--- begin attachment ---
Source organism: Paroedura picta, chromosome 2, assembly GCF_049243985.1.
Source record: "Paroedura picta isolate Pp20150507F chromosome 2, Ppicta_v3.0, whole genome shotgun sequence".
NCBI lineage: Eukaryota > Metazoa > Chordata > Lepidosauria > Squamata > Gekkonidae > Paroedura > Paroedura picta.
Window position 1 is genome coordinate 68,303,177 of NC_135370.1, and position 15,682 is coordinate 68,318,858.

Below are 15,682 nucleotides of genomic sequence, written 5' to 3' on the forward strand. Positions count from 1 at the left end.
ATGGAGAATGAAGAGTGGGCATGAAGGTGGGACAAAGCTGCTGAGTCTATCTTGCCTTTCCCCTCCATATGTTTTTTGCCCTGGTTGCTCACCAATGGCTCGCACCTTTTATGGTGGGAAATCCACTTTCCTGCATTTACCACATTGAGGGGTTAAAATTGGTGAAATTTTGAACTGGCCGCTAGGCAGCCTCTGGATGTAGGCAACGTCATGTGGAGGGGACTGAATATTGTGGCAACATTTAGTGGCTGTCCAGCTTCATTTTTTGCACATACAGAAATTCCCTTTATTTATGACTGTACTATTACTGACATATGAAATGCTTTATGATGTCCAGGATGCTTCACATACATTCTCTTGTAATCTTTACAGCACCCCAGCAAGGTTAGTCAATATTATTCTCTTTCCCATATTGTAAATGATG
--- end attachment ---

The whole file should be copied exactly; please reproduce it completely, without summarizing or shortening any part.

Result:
Source organism: Paroedura picta, chromosome 2, assembly GCF_049243985.1.
Source record: "Paroedura picta isolate Pp20150507F chromosome 2, Ppicta_v3.0, whole genome shotgun sequence".
NCBI lineage: Eukaryota > Metazoa > Chordata > Lepidosauria > Squamata > Gekkonidae > Paroedura > Paroedura picta.
Window position 1 is genome coordinate 68,303,177 of NC_135370.1, and position 15,682 is coordinate 68,318,858.

Below are 15,682 nucleotides of genomic sequence, written 5' to 3' on the forward strand. Positions count from 1 at the left end.
ATGGAGAATGAAGAGTGGGCATGAAGGTGGGACAAAGCTGCTGAGTCTATCTTGCCTTTCCCCTCCATATGTTTTTTGCCCTGGTTGCTCACCAATGGCTCGCACCTTTTATGGTGGGAAATCCACTTTCCTGCATTTACCACATTGAGGGGTTAAAATTGGTGAAATTTTGAACTGGCCGCTAGGCAGCCTCTGGATGTAGGCAACGTCATGTGGAGGGGACTGAATATTGTGGCAACATTTAGTGGCTGTCCAGCTTCATTTTTTGCACATACAGAAATTCCCTTTATTTATGACTGTACTATTACTGACATATGAAATGCTTTATGATGTCCAGGATGCTTCACATACATTCTCTTGTAATCTTTACAGCACCCCAGCAAGGTTAGTCAATATTATTCTCTTTCCCATATTGTAAATGATG